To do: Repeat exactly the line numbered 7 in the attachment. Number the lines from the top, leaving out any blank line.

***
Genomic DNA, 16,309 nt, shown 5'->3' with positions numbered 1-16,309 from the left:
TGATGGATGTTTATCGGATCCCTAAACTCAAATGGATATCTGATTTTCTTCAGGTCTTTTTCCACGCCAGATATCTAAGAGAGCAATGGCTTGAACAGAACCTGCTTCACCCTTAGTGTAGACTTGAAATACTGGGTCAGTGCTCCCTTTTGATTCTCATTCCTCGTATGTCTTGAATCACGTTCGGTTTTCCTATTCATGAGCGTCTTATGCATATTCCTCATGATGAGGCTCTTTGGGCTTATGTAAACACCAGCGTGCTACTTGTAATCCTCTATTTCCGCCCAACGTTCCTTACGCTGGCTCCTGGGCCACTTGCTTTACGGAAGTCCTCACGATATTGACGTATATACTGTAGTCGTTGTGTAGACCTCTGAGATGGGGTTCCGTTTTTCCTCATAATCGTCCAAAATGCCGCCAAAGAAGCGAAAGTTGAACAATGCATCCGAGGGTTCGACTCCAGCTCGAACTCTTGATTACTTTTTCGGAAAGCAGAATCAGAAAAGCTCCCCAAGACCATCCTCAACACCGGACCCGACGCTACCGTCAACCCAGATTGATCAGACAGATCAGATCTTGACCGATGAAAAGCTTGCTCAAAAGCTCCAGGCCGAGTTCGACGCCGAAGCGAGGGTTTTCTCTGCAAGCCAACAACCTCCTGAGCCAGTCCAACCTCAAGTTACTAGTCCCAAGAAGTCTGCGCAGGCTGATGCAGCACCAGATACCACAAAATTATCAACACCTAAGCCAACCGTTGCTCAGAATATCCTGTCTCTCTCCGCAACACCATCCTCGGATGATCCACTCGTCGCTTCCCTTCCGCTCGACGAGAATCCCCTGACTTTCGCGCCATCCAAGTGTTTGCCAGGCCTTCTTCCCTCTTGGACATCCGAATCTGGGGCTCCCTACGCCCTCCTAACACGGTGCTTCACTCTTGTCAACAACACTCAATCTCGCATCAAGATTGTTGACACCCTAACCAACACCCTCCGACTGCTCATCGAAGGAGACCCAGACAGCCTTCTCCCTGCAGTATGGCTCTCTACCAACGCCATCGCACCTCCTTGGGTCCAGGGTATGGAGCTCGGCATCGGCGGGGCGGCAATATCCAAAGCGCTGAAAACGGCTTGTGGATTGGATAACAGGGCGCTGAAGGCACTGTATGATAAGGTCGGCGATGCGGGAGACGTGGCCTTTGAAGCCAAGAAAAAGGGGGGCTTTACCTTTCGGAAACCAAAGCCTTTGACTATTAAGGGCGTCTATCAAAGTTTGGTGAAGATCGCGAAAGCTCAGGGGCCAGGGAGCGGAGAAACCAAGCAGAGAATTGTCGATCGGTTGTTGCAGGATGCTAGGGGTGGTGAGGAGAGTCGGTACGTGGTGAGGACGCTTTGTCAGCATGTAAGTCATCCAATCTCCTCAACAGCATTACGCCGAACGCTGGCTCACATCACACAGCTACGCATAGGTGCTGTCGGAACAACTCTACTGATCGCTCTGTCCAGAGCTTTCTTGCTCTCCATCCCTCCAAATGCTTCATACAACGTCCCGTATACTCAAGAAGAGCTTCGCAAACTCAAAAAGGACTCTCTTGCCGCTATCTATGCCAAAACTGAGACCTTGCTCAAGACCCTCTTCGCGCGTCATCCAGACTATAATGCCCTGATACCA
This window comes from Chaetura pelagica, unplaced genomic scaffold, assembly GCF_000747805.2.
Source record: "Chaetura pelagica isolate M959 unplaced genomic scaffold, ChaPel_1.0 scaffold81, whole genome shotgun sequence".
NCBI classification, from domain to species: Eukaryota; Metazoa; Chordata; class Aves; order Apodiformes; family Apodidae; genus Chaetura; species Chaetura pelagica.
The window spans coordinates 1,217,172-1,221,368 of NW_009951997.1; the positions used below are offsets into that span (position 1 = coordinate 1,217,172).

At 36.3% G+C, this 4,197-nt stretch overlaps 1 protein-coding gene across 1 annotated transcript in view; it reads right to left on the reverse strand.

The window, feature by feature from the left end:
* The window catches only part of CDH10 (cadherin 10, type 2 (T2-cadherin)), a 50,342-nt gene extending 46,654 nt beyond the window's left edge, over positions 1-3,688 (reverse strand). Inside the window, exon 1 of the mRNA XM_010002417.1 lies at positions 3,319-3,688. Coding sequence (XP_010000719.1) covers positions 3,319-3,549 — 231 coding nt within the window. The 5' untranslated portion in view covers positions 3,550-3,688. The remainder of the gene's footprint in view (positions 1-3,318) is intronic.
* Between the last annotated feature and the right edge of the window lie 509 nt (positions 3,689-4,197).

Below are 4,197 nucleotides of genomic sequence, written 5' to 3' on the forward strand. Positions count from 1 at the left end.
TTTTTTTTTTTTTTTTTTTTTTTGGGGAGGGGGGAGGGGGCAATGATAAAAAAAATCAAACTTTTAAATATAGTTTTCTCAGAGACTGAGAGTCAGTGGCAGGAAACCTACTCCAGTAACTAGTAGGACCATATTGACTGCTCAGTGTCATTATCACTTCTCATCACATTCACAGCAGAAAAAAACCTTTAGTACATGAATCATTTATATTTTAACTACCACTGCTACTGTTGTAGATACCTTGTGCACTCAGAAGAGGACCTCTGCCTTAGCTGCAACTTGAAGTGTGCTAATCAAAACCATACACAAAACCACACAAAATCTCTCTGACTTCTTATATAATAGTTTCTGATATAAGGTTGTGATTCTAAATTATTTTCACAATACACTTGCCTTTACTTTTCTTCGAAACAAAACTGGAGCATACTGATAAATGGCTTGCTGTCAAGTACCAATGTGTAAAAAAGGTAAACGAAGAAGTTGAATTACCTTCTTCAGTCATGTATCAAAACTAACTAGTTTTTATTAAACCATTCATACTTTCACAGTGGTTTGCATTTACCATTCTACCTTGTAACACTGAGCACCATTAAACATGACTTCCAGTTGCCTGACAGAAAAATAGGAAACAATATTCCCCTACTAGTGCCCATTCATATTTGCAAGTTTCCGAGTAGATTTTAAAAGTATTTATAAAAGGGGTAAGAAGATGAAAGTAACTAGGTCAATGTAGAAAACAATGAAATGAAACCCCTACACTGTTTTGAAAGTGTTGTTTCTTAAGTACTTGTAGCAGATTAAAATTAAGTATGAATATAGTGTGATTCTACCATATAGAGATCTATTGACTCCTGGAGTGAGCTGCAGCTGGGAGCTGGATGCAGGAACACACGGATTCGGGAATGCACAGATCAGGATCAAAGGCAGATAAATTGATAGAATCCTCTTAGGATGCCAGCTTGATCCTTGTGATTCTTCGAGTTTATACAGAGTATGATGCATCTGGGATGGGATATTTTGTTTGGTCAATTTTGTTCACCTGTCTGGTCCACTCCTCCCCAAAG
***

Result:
At 36.3% G+C, this 4,197-nt stretch overlaps 1 protein-coding gene across 1 annotated transcript in view; it reads right to left on the reverse strand.